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Garment Training To Boost Local Talent

Igor Kossov / Khmer Times Share:

PHNOM PENH (Khmer Times) – The Garment Manufacturers Association in Cambodia (GMAC), which represents most of the country’s export-oriented garment factories, will establish a training institute with the aim of replacing more than 8,000 jobs in the garment industry held by foreign  workers with a highly skilled local workforce.

Construction of the Garment Training Institute, to be built inside Phnom Penh Special Economic Zone, will begin by the end of July and is expected to be completed within 18 months, according to GMAC secretary-general Ken Loo.

“This [institute] will allow the industry to grow roots in Cambodia,” he said.

According to Mr. Loo, the plan has been in the works since 2008, but events including the global financial crisis and 2013 Cambodian elections got in the way. Recently, however, the French development agency offered a $3 million loan for the project, giving it new impetus.

GMAC is seeking technical advisors to help set up the institute. Courses have not yet been finalized, but Mr. Loo expects there to be a variety of subjects and course levels that will prepare Cambodians for skilled garment sector jobs, from pattern-makers to marketers. Long-term training will start with 240 people per year, with an eye toward growth.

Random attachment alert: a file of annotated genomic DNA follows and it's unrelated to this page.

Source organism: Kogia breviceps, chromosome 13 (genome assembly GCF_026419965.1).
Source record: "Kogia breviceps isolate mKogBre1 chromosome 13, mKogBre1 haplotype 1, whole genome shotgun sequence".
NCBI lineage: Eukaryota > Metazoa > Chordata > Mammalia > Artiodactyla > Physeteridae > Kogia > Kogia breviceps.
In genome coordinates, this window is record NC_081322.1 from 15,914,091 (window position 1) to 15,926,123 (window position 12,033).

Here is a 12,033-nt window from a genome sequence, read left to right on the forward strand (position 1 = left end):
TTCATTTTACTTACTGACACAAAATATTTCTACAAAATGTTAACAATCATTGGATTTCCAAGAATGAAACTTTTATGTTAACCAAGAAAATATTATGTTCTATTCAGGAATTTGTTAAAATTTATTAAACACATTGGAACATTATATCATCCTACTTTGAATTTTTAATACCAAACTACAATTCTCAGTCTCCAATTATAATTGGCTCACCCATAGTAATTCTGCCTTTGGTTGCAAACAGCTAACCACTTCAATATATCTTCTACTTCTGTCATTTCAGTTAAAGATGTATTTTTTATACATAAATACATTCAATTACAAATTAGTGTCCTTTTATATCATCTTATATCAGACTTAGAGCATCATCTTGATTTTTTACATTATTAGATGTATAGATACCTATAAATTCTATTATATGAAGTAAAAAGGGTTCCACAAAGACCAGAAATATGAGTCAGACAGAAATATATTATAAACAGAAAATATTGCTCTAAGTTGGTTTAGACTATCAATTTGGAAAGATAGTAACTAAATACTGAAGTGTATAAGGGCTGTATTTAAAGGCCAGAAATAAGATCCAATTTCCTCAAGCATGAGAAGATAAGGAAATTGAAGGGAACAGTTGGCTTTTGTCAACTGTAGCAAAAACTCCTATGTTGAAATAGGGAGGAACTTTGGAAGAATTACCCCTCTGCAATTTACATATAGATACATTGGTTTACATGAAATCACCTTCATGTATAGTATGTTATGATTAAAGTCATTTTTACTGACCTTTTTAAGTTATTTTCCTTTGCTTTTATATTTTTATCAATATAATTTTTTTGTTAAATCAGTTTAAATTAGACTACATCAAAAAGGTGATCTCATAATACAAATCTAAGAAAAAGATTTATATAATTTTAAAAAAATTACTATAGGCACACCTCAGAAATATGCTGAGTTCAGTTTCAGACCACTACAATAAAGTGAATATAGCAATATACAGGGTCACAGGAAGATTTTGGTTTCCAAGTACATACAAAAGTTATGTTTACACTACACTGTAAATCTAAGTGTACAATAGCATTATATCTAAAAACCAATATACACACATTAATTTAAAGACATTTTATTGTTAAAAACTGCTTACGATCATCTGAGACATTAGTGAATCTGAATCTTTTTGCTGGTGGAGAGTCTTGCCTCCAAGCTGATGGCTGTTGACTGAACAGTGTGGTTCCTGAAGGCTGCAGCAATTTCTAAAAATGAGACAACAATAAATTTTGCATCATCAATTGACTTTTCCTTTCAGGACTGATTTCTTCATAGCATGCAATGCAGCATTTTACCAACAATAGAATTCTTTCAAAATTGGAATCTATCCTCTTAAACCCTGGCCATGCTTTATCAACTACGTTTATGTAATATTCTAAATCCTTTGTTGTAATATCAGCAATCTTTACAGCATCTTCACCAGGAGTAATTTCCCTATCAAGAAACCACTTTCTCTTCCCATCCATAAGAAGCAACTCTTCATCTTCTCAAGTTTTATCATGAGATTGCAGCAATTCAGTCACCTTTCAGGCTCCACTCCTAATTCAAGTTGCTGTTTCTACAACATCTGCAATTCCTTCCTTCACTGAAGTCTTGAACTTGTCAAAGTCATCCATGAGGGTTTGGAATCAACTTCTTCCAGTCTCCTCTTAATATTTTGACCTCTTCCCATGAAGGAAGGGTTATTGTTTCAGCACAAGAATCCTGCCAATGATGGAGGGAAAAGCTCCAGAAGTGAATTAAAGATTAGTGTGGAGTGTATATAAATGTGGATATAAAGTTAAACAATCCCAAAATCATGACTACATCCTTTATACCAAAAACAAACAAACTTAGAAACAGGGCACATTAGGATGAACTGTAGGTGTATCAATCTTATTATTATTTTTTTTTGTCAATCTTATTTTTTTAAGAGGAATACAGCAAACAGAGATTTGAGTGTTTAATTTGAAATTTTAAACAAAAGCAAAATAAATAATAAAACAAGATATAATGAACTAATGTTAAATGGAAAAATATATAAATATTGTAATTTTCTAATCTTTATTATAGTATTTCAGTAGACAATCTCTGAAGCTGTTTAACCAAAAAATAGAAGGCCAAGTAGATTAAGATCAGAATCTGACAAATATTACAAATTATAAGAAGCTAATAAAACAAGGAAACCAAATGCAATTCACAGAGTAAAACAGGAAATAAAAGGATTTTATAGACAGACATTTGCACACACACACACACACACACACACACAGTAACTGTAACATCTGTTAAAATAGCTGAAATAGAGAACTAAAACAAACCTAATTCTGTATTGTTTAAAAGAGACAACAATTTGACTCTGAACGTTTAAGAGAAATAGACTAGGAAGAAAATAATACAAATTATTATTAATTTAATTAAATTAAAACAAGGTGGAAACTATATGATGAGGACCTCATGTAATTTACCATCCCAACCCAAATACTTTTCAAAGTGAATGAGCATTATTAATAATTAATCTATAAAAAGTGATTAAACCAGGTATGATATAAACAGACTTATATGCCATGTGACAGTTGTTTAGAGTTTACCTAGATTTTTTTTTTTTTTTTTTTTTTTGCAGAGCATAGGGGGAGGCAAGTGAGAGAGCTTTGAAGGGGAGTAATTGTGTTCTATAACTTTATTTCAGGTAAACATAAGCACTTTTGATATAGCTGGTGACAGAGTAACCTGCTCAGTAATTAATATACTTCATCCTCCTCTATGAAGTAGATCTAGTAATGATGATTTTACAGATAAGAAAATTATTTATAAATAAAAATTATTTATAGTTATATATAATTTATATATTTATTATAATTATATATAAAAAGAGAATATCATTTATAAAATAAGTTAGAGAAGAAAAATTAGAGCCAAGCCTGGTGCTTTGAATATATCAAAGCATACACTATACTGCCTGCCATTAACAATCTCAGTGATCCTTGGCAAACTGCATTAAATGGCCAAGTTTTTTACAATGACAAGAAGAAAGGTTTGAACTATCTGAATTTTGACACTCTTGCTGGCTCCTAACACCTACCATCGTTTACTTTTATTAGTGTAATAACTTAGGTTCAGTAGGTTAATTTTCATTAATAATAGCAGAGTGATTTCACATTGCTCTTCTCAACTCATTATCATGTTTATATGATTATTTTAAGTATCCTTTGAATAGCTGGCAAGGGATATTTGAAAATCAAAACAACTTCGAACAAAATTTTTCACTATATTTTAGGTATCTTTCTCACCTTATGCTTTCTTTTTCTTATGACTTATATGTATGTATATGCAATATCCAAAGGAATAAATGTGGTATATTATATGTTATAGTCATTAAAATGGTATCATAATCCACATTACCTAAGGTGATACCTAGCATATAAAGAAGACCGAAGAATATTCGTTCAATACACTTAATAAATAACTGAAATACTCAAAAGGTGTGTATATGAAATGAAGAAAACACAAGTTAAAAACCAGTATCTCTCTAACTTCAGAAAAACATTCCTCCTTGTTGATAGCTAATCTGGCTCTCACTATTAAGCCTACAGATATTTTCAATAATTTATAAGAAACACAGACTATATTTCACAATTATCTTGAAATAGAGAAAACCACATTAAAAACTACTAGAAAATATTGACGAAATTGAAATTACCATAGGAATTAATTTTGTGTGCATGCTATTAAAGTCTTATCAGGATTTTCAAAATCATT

There are 8,000 positions currently occupied by expatriates to be filled. Mr. Loo expects to train that number within about five years, improving the competitiveness of the local workforce.

The garment sector is one of Cambodia’s economic pillars, employing about 700,000 people and generating $6 billion a year.

Ath Thorn, head of the country’s largest garment-workers union, said the project is a good idea and will help bridge the skill gap of local workers. “It’s good because right now the training has to come from the employer and often they don’t do it,” he said.

He advised, however, that GMAC should work closely with unions and take on some of their leaders as consultants or advisors. He said if unions were not involved “it may be difficult for poor people in rural areas to access the skill training.”

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